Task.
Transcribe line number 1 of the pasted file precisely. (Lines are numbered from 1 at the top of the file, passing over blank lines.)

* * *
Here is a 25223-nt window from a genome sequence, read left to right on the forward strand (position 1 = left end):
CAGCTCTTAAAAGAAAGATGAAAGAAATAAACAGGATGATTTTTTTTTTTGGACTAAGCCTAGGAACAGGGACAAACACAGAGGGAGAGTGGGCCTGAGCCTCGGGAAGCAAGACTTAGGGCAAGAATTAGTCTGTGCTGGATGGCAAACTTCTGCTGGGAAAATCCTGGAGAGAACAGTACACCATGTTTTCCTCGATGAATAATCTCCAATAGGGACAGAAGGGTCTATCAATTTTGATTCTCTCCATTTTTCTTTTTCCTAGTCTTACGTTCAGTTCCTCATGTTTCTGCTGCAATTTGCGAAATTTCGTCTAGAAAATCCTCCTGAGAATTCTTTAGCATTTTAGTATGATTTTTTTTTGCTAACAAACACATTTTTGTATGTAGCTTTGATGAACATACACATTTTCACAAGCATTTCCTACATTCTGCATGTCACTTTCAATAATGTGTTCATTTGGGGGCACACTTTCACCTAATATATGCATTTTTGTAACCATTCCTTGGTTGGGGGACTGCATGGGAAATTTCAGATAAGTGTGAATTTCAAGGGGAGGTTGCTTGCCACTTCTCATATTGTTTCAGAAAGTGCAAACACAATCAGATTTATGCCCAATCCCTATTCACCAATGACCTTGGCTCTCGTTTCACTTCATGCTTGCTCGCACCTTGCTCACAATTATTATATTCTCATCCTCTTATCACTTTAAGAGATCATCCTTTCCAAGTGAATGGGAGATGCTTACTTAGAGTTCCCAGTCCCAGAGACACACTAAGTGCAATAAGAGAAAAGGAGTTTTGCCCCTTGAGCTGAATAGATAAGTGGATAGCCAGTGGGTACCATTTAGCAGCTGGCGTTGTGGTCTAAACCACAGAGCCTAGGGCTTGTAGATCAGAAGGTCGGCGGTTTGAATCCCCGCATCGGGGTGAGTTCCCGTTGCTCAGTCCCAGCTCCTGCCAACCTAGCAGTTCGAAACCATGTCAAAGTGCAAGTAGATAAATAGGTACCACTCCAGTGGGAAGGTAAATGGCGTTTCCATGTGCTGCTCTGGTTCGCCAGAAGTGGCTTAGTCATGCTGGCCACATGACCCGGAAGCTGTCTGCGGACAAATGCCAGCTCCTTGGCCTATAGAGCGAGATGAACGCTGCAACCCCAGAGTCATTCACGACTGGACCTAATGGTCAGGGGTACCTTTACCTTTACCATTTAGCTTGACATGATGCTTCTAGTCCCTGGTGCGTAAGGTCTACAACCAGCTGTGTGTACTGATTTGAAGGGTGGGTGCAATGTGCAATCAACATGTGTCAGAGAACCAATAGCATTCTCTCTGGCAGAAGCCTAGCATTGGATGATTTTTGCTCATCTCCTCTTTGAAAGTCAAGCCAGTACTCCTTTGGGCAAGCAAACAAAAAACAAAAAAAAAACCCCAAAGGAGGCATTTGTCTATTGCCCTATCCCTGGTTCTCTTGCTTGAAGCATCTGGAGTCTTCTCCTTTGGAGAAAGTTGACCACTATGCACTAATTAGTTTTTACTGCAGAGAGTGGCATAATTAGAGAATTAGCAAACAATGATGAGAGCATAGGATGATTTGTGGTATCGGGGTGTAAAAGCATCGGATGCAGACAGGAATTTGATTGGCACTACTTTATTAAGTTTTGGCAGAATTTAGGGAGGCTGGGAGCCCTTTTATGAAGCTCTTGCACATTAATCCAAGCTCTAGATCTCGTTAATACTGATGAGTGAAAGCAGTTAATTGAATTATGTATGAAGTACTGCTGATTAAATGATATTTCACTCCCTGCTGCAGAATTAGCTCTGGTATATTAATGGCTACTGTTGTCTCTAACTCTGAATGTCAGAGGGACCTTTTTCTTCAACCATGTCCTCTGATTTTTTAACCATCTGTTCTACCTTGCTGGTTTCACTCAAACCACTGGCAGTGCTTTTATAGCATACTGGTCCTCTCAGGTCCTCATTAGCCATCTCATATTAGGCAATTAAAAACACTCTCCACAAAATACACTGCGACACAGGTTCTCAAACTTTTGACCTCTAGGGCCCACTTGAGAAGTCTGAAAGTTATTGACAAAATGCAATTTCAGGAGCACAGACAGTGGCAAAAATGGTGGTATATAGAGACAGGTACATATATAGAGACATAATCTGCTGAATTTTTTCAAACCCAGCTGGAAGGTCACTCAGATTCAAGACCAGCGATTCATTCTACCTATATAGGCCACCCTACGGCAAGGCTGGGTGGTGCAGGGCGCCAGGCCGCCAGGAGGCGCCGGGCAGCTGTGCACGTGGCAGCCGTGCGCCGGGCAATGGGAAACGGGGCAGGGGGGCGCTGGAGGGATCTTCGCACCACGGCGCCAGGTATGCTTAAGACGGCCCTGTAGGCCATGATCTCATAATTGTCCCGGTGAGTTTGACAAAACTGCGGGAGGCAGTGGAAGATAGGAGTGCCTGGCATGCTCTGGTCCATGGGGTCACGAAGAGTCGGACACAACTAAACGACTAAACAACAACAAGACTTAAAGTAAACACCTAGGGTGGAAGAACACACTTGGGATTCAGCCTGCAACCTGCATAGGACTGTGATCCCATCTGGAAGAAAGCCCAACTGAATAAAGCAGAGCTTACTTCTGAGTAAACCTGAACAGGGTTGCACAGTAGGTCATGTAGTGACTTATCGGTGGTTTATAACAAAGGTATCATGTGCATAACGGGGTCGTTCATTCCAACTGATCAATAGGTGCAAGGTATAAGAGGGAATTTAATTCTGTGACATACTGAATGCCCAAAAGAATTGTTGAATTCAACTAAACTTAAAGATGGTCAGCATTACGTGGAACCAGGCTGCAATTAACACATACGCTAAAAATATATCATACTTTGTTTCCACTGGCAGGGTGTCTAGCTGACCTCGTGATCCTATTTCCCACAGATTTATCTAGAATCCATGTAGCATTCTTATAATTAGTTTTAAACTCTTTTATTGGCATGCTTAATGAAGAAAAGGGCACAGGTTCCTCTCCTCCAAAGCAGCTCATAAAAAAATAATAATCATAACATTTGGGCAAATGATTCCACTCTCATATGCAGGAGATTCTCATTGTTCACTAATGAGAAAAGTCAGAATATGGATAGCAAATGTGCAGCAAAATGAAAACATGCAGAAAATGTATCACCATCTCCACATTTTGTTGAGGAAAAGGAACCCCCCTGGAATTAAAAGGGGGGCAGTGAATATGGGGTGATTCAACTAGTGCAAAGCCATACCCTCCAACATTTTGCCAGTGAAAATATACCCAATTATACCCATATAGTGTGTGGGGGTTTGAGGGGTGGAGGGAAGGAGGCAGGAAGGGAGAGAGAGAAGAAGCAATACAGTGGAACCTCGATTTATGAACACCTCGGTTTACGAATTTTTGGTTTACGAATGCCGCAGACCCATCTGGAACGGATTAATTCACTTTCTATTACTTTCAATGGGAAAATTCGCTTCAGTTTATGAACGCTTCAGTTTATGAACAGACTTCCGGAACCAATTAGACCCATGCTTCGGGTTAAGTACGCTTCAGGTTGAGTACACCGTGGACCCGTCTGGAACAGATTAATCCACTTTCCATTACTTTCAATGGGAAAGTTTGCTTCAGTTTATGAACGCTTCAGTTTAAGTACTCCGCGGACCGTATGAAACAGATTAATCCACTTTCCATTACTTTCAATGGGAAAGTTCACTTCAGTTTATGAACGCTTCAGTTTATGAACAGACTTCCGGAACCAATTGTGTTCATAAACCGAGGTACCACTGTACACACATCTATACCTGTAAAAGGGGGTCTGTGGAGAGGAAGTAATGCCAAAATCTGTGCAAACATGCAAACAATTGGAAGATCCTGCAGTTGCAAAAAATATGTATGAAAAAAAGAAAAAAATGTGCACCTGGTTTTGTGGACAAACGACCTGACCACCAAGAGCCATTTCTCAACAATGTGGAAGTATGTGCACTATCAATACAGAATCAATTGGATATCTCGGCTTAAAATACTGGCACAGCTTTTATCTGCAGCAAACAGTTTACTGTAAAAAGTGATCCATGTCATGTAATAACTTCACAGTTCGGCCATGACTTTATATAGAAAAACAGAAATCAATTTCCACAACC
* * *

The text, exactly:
Here is a 25223-nt window from a genome sequence, read left to right on the forward strand (position 1 = left end):